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- 1. PRODUCTION WITH TWO INPUTS 1
- 2. Production: Two Variable Inputs• Firm can produce output by combining different amounts of labor and capital• In the long run, capital and labor are both variable 2
- 3. Production: Two Variable Inputs 3
- 4. Production: Two Variable Inputs• Isoquant – Curve showing all possible combinations of inputs that yield the same output 4
- 5. Isoquant MapCapital 5 E Ex: 55 units of outputper year can be produced with 3K & 1L (pt. A) 4 OR 1K & 3L (pt. D) 3 A B C 2 q3 = 90 D q2 = 75 1 q1 = 55 1 2 3 4 5 Labor per year 5
- 6. Production: Two Variable Inputs• Diminishing Returns to Labor with Isoquants• Holding capital at 3 and increasing labor from 0 to 1 to 2 to 3 – Output increases at a decreasing rate (0, 55, 20, 15) illustrating diminishing marginal returns from labor in the short run 6
- 7. Diminishing Returns to Capital?Capital 5 Increasing labor holdingper year capital constant (A, B, C) 4 OR Increasing capital holding labor constant 3 (E, D, C A B C D 2 q3 = 90 1 E q2 = 75 q1 = 55 1 2 3 4 5 Labor per year 7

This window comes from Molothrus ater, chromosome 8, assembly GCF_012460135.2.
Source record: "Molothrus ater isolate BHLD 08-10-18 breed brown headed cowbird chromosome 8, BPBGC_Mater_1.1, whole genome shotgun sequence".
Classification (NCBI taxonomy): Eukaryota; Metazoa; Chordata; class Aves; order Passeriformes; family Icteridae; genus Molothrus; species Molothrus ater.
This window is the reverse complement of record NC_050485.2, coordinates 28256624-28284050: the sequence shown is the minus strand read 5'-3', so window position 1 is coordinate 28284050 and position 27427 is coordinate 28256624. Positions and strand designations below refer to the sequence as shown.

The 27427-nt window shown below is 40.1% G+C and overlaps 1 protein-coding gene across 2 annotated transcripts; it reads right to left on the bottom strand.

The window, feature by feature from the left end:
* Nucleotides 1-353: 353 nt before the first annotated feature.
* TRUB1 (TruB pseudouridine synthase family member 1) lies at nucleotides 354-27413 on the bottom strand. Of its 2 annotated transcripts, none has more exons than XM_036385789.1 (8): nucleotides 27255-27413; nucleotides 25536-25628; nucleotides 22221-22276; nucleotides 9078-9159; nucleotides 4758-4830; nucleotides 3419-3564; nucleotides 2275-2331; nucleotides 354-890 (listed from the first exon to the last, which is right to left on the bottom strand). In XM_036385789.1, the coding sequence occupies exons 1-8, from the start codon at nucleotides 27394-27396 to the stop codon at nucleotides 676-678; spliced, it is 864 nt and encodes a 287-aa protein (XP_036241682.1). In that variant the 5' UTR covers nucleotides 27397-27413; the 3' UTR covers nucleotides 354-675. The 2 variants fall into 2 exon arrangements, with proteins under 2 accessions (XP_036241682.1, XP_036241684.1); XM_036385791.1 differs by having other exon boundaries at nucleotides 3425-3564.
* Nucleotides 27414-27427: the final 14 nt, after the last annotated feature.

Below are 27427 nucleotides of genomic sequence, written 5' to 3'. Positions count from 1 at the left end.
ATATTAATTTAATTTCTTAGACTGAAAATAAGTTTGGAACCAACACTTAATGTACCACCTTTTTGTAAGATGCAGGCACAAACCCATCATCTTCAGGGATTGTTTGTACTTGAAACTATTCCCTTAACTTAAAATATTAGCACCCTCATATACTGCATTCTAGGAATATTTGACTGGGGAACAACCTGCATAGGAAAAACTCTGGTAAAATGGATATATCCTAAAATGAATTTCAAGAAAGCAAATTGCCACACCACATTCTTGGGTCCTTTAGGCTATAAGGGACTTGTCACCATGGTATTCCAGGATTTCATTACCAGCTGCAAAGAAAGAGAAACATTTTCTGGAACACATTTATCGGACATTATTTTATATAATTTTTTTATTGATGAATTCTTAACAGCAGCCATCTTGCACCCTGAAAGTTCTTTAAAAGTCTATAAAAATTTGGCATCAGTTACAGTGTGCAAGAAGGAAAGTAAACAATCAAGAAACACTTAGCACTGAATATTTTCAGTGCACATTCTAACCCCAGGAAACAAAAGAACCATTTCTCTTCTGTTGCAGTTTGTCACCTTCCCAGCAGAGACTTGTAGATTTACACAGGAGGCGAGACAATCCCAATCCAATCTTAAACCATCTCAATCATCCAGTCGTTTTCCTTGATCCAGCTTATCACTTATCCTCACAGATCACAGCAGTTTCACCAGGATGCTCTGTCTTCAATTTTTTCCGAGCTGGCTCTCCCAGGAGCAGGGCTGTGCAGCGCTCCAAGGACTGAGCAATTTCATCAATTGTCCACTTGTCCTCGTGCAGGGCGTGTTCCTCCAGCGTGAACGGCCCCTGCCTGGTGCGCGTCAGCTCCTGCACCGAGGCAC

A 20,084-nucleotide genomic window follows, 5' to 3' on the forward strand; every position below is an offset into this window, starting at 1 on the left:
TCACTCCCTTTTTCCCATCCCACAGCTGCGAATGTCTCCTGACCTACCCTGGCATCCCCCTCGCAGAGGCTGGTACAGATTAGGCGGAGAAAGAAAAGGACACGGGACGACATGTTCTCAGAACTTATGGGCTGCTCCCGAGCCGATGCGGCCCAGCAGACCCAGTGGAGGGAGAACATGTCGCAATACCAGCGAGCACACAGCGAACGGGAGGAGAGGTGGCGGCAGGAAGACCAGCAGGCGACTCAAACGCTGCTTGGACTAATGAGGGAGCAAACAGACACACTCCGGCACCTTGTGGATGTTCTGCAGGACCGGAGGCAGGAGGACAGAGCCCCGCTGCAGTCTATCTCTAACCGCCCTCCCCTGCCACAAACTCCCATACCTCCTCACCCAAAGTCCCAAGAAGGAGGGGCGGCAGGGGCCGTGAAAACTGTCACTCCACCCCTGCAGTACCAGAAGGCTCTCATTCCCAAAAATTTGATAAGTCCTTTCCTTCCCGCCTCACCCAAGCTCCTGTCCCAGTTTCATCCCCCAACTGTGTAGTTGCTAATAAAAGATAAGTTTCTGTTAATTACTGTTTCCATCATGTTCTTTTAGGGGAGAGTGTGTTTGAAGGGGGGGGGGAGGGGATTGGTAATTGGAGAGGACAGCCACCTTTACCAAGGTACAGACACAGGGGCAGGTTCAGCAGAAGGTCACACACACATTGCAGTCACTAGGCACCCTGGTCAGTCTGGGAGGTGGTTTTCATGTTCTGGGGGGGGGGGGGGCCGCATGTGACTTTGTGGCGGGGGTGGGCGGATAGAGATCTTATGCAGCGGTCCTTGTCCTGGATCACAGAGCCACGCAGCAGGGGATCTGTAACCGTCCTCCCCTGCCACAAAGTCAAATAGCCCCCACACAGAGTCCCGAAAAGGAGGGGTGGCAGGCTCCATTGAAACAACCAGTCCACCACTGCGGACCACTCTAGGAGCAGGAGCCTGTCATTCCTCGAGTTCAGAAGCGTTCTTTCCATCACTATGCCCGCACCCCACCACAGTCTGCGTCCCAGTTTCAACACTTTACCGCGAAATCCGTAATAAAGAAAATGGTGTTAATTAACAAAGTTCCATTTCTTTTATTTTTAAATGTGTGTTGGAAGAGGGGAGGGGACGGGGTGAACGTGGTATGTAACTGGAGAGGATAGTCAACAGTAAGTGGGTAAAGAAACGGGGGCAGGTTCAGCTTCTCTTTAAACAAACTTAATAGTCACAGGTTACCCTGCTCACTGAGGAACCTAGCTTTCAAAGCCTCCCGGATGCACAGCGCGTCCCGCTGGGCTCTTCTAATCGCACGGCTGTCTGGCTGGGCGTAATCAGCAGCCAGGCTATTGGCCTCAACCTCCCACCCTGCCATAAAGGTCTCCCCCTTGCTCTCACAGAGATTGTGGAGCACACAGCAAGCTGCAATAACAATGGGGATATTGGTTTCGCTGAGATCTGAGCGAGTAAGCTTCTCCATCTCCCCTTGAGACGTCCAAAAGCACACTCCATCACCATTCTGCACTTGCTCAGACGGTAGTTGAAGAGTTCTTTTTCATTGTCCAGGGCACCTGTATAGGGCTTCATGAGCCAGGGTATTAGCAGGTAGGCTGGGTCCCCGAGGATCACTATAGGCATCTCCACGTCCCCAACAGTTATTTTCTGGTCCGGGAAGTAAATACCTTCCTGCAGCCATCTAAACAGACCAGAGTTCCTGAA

- 8. Production: Two Variable Inputs• Diminishing Returns to Capital with Isoquants• Holding labor constant at 3 increasing capital from 0 to 1 to 2 to 3 – Output increases at a decreasing rate (0, 55, 20, 15) due to diminishing returns from capital in short run 8
- 9. ISOQUANTS• Why are isoquant curve downward sloping?
- 10. Marginal Rate of Technical Substitution– Slope of the isoquant shows how one input can be substituted for the other and keep the level of output the same– The negative of the slope is the marginal rate of technical substitution (MRTS) • Amount by which the quantity of one input can be reduced when one extra unit of another input is used, so that output remains constant 10
- 11. Production: Two Variable Inputs • The marginal rate of technical substitution equals: Change in Capital Input MRTS Change in Labor Input MRTS K (for a fixed level of q ) L 11
- 12. MRTS and Marginal Products• If we are holding output constant, the net effect of increasing labor and decreasing capital must be zero• Using changes in output from capital and labor we can see (MPL )( L) (MPK )( K) 0 12
- 13. MRTS and Marginal Products• Rearranging equation, we can see the relationship between MRTS and MPs (MP )( L) (MP )( K) 0 L K (MP )( L) - (MP )( K) L K (MP ) L L MRTS ( MPK ) K 13
- 14. ISOQUANT• Why is isoquant convex to the origin?
- 15. Marginal Rate of Technical SubstitutionCapital 5per year Negative Slope measures MRTS; 2 MRTS decreases as move down 4 the indifference curve 1 3 1 1 2 2/3 1 Q3 =90 1/3 Q2 =75 1 1 Q1 =55 1 2 3 4 5 Labor per month 15